Digital Daily Dozen 2/19/16

Vizio’s smart TVs are snitches, lawsuit alleges (USA Today)

An Indiana man is suing TV manufacturer Vizio for collecting data about his viewing habits and selling it to third parties. He also contends that people did not consent to and or know about Vizio’s practices, which are facing several legal challenges in other states.    

Sony Entertainment Chief Sees Music Moving to Phased Release, Like Movies (Recode- Video)   

Sony Entertainment CEO Michael Lynton said Adele’s decision to withhold her newly released album “25” from free music streaming services may eventually become the industry’s norm. Lynton predicts the music business will one day borrow from the approach film studios have used for years to release movies — “windowing.”    

FCC Advances Proposal to ‘Unlock’ the Set-Top Box (Inside Sources) 

The FCC voted to advance rules mandating pay-TV providers open up their networks to third party set-top boxes, and give subscribers the choice of purchasing third-party boxes instead of renting them monthly from providers themselves. Commissioners voted 3-2 along partisan lines.     

WHAT’S NOT TO LIKE?  (TeleFrieden- Commentary)

Only in this pay to play, partisan world could two out of three FCC members rise in opposition to an overdue initiative to save consumers billions of dollars. Cable and DBS companies will join the opponents along with sponsored researchers who will trot out all sorts of bogus rationales.    

Campaigns see dollar signs in AOL email addresses (USA Today)    

The political world is constantly trying to find cool, new ways to use social media platforms like Snapchat, Facebook and Instagram, but here’s a little secret: The thing that is most valuable to the candidates is still your email address, and most valuable of all is an email address. The reason is simple: money.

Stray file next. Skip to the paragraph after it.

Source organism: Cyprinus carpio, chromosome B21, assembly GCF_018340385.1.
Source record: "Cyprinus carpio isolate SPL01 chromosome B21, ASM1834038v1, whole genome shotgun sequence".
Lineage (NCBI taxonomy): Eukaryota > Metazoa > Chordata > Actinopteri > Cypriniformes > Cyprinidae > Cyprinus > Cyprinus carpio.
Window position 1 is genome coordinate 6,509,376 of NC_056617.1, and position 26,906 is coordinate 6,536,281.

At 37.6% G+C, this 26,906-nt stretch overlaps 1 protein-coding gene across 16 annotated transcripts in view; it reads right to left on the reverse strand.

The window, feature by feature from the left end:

comScore Plans to Make Netflix Numbers Public (Broadcasting & Cable) 

Look out Netflix, comScore has your number. Audience measurement company comScore’s plans to offer cross-media ratings by the fall include letting everyone know how many people are watching Netflix’s shows. As a subscription service, Netflix has refused to divulge any viewership numbers.   

Medium Stands Up for Malaysian Investigative Journalists (Media Shift) 

The Malaysian government is now blocking the blogging platform Medium, in an apparent effort to censor the Sarawak Report, which had been mirroring its articles on Medium since it was blocked in July 2015 for reporting allegations that $700 million linked to a state investment fund ended up in the prime minister’s bank account.    

LINKNYC (Washington Post) 

New York’s futuristic, high-tech pay phones — which are embedded with touchscreen tablets — are finally going live. The name “pay phone” doesn’t quite do it justice, of course. Yes, the city’s LinkNYC terminals will allow you to make domestic phone calls. But they’ll also let you surf the Web, pull up online maps and connect to city services. 

Stations Must Move To A Multi-Screen Mindset (TV News Check)

TV stations and other media providers need to change their sales culture in order to serve clients who have an ever-growing number of ways to reach potential customers. And adopting such a mindset starts with a culture change at the very top.   

Ergen: Retrans rules bigger threat to consumers than new set-top rules (Fierce Cable) 

The FCC’s newly approved rules aimed at unlocking the pay-TV set-top box business have been getting a lot of attention. But Dish Network CEO Charlie Ergen said retrans rules, which are currently being considered for revision by the FCC, are more pertinent to consumers.   

European Carrier Blocks Ads at Network Level   (Ad Age) 

Some European mobile customers are about to be given the option of blocking ads. Israeli ad blocking company Shine is partnering with European carrier Three Group to offer blocking of display ads on the mobile web and in apps. Shine’s technology works by blocking ads at the network level.   

Technical Roadblock Might Shatter Bitcoin Dreams (Technology Review) 

The total value of the digital currency Bitcoin is over $5 billion, reflecting how some people think it will one day become widely useful. But a new analysis of the software that powers the currency concludes that Bitcoin needs a complete redesign if it is to support more than the paltry number of transactions that take place today.   

Zaslav Chews Fat on Skinny Bundles (Broadcasting & Cable)    

While there’s been a lot of talk in the cable industry about skinny bundles lately, it’s not something Discovery CEO David Zaslav seems concerned about. Zaslav said he didn’t expect skinny bundles to take hold in the U.S. He also said that Discovery would like to have a bigger piece of its OWN joint venture with Oprah Winfrey.